The Free Colliers were very sad that Tony Benn never went to speak to them. They said that they had always wanted him to go and address them, because they held him in high regard. He was held in high regard outside the House: that is the point about Tony Benn. He was held in high regard here, by us who view things through the prism of Parliament, but people outside took a much wider view, and his heritage will last a great deal longer outside, affecting and influencing politics in the outside world. I thank him for his clarity of analysis and his support for democratic solutions. He always looked for the benefit of all in everything, even if that meant that he had to challenge the compromises of the establishment.
My right hon. Friend Mr Meacher mentioned Upper Clyde Shipbuilders. In 1971, I was the president of Stirling university students association. There is a BBC video—I have a copy; I hope that it is the master copy—showing me in my office with long hair and a Karl Marx poster behind me, calling for the students to organise buses so that people could go and stand by those who were “working in” to save their jobs. That was the first occasion on which I met Tony Benn. I did not get to know him, but I met him, and found him a great inspiration.
When I was the leader of Stirling council, we changed the standing orders—which had to be approved by the national executive committee—to bind councillors to the manifestos on which they stood. There is a unique idea! Imagine making people carry out the manifestos on which they stand! Tony persuaded the national executive committee to approve our standing orders, and they became the standing orders of our council, which meant that we had to deliver on the manifestos on which we had been elected. Unfortunately, being Tony Benn, he decided that this was the solution for all councils, and tried to introduce the same standing orders for every council in Britain. Of course, that frightened the horses and it never happened, but at least those in my council, during the 10 years for which I was leader, were bound by the manifestos on which we were elected, and that was approved by the national executive committee of the Labour party. Would it not be wonderful for every aspect of politics if everyone stood for election on that basis?
I became the Scottish secretary of the Labour co-ordinating committee, which had been set up by my right hon. Friend the Member for Oldham West and Royton at a meeting in Glasgow—on his son’s birthday, if I remember rightly. He had to rush back home after launching it. It was a bulwark against Militant, the ultra-left of the party. It was not an attack on the establishment, although some people saw it as such; it was an antidote to the anti-democratic, out-of-touch elite that ran the Labour party. For instance, I was nominated by my constituency’s branch of the GMB, which sent the form down to the national office. When it came back, my name had been not taken out but scored out, and someone else’s name had been inserted and signed by the national secretary of the union. That was a total denial of the democracy of the people in Scotland who had chosen me as a candidate. I won anyway, and I am here as a consequence, but Tony Benn was against what had happened in that instance as well.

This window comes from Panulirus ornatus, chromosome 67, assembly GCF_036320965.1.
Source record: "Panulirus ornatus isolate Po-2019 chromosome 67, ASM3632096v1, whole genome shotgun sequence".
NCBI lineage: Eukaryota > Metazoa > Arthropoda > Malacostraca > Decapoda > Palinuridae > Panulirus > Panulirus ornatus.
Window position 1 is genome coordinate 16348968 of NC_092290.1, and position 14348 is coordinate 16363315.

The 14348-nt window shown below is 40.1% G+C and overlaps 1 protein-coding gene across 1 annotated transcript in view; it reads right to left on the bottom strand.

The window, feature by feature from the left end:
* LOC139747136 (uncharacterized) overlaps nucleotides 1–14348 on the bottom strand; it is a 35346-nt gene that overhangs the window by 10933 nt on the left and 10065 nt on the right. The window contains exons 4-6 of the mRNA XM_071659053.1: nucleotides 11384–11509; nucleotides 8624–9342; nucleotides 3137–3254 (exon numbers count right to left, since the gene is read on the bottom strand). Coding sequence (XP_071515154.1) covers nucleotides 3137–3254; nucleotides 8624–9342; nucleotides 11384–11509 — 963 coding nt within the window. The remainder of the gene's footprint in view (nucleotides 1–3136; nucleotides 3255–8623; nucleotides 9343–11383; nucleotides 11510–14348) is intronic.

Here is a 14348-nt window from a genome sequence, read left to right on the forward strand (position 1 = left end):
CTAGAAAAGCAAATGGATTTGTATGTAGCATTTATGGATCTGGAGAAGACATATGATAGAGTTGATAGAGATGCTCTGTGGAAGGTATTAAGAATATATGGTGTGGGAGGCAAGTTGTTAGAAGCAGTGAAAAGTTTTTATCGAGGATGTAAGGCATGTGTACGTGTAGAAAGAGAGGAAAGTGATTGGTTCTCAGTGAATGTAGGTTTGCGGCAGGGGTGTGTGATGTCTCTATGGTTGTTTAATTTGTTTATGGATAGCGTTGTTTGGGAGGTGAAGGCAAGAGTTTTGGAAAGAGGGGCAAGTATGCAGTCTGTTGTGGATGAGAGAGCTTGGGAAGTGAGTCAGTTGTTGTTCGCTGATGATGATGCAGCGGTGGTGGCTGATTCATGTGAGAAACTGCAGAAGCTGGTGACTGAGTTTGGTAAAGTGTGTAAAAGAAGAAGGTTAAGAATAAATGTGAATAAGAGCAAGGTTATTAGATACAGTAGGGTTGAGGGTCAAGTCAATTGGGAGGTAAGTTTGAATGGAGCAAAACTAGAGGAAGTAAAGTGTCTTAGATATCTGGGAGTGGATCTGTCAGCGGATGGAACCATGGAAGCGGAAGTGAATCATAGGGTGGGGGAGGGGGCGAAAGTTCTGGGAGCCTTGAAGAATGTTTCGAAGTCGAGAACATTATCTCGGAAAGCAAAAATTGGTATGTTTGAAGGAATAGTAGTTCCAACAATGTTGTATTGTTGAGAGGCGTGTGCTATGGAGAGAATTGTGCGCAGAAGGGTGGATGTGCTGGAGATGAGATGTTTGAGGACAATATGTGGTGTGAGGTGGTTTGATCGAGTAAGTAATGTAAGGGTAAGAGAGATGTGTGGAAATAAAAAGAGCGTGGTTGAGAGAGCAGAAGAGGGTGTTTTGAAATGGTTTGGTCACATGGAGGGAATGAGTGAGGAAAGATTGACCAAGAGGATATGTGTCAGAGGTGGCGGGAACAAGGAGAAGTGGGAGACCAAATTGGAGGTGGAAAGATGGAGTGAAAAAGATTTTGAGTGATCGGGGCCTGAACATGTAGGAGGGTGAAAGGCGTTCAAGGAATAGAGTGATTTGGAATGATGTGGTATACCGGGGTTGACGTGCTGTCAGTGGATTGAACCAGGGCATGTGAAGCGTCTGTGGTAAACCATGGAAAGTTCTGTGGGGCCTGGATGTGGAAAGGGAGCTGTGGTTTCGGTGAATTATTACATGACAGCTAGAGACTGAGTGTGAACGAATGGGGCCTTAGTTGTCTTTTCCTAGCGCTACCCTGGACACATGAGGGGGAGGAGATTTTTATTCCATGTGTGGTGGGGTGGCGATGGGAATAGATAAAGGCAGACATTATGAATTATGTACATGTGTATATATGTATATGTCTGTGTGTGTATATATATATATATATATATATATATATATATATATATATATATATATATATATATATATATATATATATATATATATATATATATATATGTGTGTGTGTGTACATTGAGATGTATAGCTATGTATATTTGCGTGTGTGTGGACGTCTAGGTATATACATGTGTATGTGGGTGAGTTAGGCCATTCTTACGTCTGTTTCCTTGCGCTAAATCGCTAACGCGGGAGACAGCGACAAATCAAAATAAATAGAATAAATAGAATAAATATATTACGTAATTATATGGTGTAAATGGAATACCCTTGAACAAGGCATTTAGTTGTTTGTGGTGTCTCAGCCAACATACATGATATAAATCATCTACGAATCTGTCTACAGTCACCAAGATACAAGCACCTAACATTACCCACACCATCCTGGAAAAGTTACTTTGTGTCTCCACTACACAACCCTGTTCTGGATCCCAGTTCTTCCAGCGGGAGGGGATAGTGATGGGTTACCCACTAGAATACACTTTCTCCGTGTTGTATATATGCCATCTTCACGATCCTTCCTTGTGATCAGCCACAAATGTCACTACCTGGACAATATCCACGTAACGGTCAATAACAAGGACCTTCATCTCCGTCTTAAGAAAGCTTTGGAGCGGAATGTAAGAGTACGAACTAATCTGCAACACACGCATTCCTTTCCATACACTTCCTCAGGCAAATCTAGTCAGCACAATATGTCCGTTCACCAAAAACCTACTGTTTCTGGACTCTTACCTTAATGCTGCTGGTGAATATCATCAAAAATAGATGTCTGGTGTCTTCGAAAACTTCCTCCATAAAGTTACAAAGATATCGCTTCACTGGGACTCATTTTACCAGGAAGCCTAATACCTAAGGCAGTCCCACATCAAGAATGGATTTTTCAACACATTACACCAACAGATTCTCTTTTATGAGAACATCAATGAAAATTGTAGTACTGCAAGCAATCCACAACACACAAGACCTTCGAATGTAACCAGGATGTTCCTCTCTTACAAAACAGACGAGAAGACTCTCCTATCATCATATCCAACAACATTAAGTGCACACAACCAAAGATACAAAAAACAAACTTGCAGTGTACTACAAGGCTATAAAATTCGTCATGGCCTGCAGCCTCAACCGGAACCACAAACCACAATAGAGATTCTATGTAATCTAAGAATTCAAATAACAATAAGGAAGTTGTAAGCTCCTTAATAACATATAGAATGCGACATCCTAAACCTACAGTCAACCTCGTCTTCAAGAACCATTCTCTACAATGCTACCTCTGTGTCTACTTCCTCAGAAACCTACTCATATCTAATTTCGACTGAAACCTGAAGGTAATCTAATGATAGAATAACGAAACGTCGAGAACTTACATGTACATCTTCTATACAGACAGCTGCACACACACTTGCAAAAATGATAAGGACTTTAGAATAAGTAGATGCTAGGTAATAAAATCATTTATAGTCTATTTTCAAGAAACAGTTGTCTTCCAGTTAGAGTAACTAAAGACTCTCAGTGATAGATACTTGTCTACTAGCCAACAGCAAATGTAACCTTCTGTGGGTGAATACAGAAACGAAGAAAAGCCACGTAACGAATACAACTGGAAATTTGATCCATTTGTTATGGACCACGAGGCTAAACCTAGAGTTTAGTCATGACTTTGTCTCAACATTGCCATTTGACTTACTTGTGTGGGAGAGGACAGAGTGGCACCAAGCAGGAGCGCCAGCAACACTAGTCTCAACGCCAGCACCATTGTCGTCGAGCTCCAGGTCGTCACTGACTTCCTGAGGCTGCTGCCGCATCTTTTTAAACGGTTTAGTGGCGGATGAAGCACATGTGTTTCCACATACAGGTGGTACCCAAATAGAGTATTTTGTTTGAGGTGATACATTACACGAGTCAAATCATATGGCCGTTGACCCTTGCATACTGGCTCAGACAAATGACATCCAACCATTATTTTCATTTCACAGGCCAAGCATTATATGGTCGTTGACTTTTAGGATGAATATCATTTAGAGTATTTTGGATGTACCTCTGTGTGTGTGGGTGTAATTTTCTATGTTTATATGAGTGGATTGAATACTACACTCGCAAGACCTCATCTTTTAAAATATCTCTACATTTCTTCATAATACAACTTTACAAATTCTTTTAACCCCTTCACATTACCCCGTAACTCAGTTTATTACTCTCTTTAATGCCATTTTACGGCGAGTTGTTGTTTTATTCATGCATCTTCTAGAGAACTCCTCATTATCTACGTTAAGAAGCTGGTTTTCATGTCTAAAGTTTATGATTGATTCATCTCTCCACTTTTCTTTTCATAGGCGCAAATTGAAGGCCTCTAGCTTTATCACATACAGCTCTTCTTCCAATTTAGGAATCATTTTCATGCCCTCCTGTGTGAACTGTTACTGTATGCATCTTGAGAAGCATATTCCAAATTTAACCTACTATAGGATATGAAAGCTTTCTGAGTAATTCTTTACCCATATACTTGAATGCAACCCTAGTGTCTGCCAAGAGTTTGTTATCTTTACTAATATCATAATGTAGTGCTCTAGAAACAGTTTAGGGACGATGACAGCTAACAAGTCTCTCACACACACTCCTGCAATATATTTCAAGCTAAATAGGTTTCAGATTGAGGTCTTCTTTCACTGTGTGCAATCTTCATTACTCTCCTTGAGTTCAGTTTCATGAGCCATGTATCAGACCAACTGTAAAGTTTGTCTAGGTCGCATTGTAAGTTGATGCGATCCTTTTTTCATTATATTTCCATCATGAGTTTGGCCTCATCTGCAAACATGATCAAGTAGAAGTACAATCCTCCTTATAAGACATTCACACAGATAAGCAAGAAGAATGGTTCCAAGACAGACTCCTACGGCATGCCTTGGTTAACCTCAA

Some people later tried to distance themselves from the distorted “bogey man” image of Tony Benn by saying that they were not Bennites, but belonged to some other kind of “left”. If I had been asked, I would have said that I was of the Bennite left, because that Bennite left was not militant, it was not Trotskyist, and it was not a compromising position in the Labour party. I hope I still stand by those principles today in the things I do, including wanting Trident to be banned. Tony wanted that, although his intelligence and logic had led him to support nuclear power. The anti-Trotskyite movement in Scotland saved the Labour party in Scotland in the 1980s, and was the driver for the devolved Parliament that we have today. All that was a part of the philosophies that Tony Benn understood. He understood Scotland in a way many politicians down here did not.